Archive - Mar 2008
Today, I am still fighting something, perhaps a combination of allergies, a virus, too much stress, I’m not sure. I managed to do some Drupal work, playing with various modules for a Drupal 6 installation, and have a bit of work to do no that. I’ve also had several phone calls and emails concerning the house in Stamford. Things are still very much up in the air with that.
Meanwhile, the unread emails and dirty laundry continues to pile up.
As I reflect on the foreclosure, an old feeling comes back to me. When I went through my divorce, there were times that I felt like some flotsam or jetsam carried down stream by a raging river.
riverrun, past Eve and Adams, from swerve of shore to bend of bay,
At times, I felt carried along, rapidly, jostled by torrent. At other times, I found myself going around in circles in eddies beneath large rocks. All that was left was to go with the flow and hope I ended up okay.
to wound the autumnal city.
So howled out for the world to give him a name.
The quote from the beginning of one great story leads to another, and then another.
Someone must have traduced Joseph K., for without having done anything wrong he was arrested one fine morning
I find it interesting that my mind has drifted to the beginning of great stories, since perhaps that relates to divorces and foreclosures. “What the caterpillar thinks is the end of the world, the butterfly knows is only the beginning”.
So, where does the butterfly head?
“Mrs. Dalloway said she would buy the flowers herself.
I have a lot to do this week, but I’ve got a splitting headache, I think from allergies acting up, compounded by stress, so, instead of working on the computer and doing a bit of writing, I will mostly rest for a little while.
After writing my last post, I showered and got in the car to drive down to Stamford for the foreclosure. As I drove down, I took mental notes for my story about the foreclosure. I’ll save those notes for a short story if I actually get around to writing it. Suffice it to say, that like my experiences at the AGPA conference, I approached this as a participant-observer, and it served me well.
When I got to Stamford, there were already people exploring the property. Merrie Hawley and her husband were there. Merrie was the attorney conducting the sale.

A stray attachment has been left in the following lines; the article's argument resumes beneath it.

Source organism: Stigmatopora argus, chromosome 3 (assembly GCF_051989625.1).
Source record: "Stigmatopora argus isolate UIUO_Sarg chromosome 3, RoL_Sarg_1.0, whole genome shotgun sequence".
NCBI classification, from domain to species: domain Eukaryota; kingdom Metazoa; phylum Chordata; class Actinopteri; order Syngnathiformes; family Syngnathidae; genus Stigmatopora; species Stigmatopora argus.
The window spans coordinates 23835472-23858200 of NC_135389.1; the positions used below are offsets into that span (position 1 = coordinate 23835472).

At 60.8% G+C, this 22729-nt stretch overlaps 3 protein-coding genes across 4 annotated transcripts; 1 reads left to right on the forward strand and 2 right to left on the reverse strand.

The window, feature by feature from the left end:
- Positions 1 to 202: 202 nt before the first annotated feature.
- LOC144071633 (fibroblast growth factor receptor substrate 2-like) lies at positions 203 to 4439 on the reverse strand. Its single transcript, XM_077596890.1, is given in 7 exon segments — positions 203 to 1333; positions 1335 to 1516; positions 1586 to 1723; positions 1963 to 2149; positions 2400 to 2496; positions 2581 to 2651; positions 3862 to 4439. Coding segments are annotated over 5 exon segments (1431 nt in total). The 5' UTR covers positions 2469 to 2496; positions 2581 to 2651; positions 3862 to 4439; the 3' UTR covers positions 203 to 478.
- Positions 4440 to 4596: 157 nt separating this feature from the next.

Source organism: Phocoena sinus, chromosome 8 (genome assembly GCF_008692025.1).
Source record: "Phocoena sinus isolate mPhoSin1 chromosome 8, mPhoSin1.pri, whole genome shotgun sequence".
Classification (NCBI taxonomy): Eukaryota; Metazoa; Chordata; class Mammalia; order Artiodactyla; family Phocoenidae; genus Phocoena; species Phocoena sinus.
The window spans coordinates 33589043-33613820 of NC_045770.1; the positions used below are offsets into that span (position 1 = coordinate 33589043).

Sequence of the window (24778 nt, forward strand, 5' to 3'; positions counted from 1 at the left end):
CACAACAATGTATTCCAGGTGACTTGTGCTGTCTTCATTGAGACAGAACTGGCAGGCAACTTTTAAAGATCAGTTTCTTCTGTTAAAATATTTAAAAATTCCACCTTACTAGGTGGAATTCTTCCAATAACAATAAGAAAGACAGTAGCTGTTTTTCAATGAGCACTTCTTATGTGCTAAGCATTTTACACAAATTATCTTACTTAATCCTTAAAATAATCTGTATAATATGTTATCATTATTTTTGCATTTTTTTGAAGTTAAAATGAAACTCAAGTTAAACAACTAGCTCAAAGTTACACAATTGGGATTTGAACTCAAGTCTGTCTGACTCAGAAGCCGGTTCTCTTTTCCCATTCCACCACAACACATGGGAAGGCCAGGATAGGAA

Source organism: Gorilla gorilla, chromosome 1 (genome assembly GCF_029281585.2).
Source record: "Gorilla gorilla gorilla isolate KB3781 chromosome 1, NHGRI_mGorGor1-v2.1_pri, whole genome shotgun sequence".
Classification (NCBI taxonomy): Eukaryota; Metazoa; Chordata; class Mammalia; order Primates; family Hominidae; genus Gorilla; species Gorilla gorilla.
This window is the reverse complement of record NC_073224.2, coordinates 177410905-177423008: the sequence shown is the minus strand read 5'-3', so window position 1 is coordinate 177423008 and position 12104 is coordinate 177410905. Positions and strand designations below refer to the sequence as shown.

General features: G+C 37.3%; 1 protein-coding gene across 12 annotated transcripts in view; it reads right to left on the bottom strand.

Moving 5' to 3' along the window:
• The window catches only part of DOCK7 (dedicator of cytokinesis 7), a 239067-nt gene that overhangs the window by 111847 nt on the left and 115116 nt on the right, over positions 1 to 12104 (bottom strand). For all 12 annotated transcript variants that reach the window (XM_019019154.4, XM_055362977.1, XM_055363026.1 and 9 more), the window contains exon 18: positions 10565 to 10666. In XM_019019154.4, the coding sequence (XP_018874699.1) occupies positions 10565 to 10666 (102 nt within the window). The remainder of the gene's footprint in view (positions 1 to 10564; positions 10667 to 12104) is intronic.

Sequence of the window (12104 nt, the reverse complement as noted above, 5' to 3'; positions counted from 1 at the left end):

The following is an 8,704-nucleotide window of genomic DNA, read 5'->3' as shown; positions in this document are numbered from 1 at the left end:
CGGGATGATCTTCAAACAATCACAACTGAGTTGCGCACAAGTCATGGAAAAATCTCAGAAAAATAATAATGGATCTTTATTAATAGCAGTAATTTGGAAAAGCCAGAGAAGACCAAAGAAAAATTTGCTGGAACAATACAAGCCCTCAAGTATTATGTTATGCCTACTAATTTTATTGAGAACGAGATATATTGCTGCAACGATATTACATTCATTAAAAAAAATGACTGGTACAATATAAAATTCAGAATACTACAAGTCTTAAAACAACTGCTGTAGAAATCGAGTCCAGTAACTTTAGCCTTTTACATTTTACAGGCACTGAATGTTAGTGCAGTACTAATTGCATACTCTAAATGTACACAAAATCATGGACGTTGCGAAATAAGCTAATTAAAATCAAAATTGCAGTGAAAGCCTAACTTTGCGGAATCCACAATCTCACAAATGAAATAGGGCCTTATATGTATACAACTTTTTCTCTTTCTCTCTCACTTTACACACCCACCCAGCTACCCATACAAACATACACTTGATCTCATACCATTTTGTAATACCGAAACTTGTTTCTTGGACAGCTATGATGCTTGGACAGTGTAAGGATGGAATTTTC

“It wasn’t a typical foreclosure, but how many of them really are?”
She gave me a copy of the article in the Stamford Advocate about the house sale:
Treasure to be auctioned tomorrow. It is a great article which captures a little bit about what makes Orient Lodge so special.
The interior of the bungalow displays varnished logs, and the walls were chinked with mud and horsehair, said Judy Brewton of Stamford, who is preparing a film history of Long Ridge Village.
I smiled. The article had Judy’s fingerprints all over it. Judy, like other members of the Historical Society love Orient Lodge, perhaps as much as I do. She has fought tirelessly to make sure that the house will be preserved. This article, could, perhaps, contribute to finding the next caretaker for Orient Lodge.
I spent a lot of time talking with various people about the house; its history, my own history, and how we’ve gotten to where things are. In many ways, while it was horribly sad, it also felt like a special party. There were many people there that loved the house and were committed to trying to find someone who would take it on, the way I had hoped to, fifteen years ago. Members of different Historical Societies from around the area were there. Some had gone sleepless, the night before, as had I, in hopes that someone would come to preserve the house.
Judy and some of her friends worked the crowd, passing out an eight by eleven piece of paper.
To All Bidders:
An article in yesterday’s Advocate stated that subdivsion of the Orient Lodge property is possible, but did not mention that because the house sits in the middle of the property, subdivision would not be possible without destruction of the house.